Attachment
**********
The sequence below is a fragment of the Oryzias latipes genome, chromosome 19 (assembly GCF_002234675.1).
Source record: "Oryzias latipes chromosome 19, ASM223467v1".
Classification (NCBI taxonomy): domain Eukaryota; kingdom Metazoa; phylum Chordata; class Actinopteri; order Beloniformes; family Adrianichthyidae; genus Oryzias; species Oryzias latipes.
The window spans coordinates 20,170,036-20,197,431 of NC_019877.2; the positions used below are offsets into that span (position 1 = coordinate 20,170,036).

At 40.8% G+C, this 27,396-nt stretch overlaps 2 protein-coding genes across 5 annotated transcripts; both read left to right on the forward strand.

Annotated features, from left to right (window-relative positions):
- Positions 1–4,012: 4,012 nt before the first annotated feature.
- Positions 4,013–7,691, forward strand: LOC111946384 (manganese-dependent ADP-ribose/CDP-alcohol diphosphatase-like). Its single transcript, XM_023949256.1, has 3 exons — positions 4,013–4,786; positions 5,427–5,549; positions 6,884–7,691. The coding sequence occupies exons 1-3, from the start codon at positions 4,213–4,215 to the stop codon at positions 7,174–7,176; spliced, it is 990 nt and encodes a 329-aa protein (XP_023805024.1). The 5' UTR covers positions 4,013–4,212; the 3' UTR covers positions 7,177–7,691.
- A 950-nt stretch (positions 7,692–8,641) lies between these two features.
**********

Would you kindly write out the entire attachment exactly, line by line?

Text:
The sequence below is a fragment of the Oryzias latipes genome, chromosome 19 (assembly GCF_002234675.1).
Source record: "Oryzias latipes chromosome 19, ASM223467v1".
Classification (NCBI taxonomy): domain Eukaryota; kingdom Metazoa; phylum Chordata; class Actinopteri; order Beloniformes; family Adrianichthyidae; genus Oryzias; species Oryzias latipes.
The window spans coordinates 20,170,036-20,197,431 of NC_019877.2; the positions used below are offsets into that span (position 1 = coordinate 20,170,036).

At 40.8% G+C, this 27,396-nt stretch overlaps 2 protein-coding genes across 5 annotated transcripts; both read left to right on the forward strand.

Annotated features, from left to right (window-relative positions):
- Positions 1–4,012: 4,012 nt before the first annotated feature.
- Positions 4,013–7,691, forward strand: LOC111946384 (manganese-dependent ADP-ribose/CDP-alcohol diphosphatase-like). Its single transcript, XM_023949256.1, has 3 exons — positions 4,013–4,786; positions 5,427–5,549; positions 6,884–7,691. The coding sequence occupies exons 1-3, from the start codon at positions 4,213–4,215 to the stop codon at positions 7,174–7,176; spliced, it is 990 nt and encodes a 329-aa protein (XP_023805024.1). The 5' UTR covers positions 4,013–4,212; the 3' UTR covers positions 7,177–7,691.
- A 950-nt stretch (positions 7,692–8,641) lies between these two features.